Saturday, February 13, 2010


Nancy's mother, Beulah Wasserman, died four years ago; her father, Joe, followed his wife of 65 years into the great beyond in 2008. They lived a rich, happy life, and their family and countless friends mourned their passings, grieved for an appropriate length of time, but then, as we must, moved on.

All but the IRS, which went into a state of total denial. Having been duly informed of their deaths by Nancy, who as the eldest daughter took on the task of dealing with the estate and related matters, the IRS decided to stonewall. Letters addressed to Buelah and Joe Wasserman appeared regularly, demanding information -- why had they not filed tax returns? Had they changed domiciles? -- and making veiled threats: you are liable to penalties if you do not etc. etc.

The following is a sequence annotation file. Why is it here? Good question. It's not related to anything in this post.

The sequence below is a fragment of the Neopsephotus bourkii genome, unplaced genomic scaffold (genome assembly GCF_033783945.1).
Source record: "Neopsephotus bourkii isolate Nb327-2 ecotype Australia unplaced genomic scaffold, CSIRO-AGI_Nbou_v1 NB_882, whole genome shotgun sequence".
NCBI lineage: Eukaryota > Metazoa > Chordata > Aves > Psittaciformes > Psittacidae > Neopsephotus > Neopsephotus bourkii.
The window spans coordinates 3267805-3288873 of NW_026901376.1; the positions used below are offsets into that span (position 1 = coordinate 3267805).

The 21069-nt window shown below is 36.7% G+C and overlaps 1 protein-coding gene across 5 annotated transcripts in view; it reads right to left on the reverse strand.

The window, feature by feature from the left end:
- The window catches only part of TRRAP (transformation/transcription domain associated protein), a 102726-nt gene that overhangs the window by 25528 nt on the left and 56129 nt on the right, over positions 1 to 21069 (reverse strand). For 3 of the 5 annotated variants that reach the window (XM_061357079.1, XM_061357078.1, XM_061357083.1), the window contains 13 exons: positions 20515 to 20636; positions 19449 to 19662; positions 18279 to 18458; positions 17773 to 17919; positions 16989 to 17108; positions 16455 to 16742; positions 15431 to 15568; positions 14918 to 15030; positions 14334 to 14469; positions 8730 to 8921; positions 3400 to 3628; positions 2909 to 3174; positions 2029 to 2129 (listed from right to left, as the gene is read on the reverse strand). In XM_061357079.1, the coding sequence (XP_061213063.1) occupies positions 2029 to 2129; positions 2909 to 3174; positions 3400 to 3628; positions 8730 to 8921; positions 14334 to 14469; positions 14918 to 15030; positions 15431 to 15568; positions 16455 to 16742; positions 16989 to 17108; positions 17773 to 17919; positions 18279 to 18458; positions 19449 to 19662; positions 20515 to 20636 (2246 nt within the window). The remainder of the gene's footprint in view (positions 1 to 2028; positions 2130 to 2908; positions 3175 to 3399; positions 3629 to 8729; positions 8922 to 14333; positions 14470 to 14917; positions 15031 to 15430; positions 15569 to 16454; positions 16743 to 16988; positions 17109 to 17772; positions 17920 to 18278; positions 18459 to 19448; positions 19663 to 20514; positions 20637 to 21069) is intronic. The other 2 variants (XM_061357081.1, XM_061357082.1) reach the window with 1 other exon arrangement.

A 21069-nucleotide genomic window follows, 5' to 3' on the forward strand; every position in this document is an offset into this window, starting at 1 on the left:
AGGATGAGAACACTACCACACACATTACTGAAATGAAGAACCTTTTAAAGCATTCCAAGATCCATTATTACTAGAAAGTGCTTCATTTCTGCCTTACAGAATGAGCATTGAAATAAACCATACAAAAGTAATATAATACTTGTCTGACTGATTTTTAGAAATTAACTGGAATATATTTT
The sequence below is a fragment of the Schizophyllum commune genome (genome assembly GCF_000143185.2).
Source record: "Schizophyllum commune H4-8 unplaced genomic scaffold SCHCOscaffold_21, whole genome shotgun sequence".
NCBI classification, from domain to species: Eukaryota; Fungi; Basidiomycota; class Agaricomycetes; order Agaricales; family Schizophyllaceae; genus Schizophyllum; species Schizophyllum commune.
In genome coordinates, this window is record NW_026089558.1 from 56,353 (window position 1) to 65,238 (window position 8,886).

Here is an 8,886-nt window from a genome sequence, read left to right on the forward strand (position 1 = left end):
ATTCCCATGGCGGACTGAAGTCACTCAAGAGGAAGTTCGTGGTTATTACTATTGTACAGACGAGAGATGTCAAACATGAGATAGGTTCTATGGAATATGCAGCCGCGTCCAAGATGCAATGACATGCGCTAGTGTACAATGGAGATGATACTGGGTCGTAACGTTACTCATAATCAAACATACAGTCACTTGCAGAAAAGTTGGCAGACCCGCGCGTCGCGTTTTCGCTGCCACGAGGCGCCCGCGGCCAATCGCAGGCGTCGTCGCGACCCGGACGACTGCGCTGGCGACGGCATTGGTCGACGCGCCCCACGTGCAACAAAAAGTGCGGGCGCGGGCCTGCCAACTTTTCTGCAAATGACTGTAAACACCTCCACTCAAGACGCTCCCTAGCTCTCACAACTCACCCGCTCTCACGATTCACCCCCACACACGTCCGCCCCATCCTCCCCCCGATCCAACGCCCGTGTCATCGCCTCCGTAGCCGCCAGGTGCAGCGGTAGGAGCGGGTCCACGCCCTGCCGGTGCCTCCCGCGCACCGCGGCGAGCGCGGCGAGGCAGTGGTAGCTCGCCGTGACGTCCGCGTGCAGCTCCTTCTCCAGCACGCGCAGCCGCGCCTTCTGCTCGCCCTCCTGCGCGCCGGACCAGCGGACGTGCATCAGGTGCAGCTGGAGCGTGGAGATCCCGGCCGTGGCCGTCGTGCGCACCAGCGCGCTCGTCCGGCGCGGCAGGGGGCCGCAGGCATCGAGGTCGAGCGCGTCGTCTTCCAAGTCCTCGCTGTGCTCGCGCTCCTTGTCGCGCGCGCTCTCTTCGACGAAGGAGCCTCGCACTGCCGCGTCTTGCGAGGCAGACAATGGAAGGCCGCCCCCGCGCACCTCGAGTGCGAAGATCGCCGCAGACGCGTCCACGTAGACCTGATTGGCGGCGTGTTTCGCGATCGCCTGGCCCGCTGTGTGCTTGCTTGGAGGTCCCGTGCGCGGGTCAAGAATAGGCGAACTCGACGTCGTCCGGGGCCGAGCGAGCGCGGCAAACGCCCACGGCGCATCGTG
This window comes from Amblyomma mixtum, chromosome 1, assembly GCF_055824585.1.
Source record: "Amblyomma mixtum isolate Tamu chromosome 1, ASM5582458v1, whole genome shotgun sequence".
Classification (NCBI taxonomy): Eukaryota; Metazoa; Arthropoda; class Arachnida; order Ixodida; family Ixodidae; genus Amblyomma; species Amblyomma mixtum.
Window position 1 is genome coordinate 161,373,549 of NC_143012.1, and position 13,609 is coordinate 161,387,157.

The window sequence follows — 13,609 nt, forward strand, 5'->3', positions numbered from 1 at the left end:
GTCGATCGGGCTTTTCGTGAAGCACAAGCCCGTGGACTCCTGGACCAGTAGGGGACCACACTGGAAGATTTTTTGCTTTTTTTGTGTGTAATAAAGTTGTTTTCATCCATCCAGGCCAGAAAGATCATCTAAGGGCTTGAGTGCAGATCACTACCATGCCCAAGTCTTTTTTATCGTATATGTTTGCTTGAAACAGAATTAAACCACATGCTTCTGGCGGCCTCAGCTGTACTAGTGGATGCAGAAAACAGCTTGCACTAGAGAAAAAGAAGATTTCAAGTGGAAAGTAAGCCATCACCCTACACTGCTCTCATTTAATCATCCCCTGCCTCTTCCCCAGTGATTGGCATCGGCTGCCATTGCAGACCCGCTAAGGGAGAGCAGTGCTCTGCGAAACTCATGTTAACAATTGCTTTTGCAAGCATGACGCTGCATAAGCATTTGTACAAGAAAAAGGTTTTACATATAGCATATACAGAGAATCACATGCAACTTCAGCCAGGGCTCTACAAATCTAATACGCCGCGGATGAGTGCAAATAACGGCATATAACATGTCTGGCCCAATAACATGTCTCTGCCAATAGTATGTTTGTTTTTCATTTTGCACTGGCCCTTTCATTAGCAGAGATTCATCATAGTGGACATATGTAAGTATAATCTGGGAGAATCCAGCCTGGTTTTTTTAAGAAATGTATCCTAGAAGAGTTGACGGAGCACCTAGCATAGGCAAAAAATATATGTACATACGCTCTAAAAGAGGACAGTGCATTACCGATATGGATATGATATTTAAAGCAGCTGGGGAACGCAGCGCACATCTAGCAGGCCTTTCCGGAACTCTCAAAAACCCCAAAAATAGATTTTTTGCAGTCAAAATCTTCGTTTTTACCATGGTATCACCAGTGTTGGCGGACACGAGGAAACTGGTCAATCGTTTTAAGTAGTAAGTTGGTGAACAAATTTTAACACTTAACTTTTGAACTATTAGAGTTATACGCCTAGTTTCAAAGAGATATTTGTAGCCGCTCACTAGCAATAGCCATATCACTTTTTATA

Nancy dutifully replied to each missive, explaining in language that any child could grasp that the taxpayers in question were deceased. Last month, another letter arrived (by this time the IRS seemed to believe that B & J had cunningly taken refuge in East Hampton with us) that said, essentially, Prove it! Send us the death certificates! We'll send them back when we're convinced they're genuine.

So I scanned the death certificates and Nancy mailed them off to Washington. Today, an envelope arrived from the IRS with the certificates in them. It was addressed to Beulah and Joseph Wasserman.

1 comment:

  1. you know, it's not often that one gets to become a character in a real live kafka story. Or maybe it's absurdist drama. Or a Robert Coover what-the-hell-is-the-point short story. In any case, it bodes ill for the whole "let's reform government." Email this post to the white house.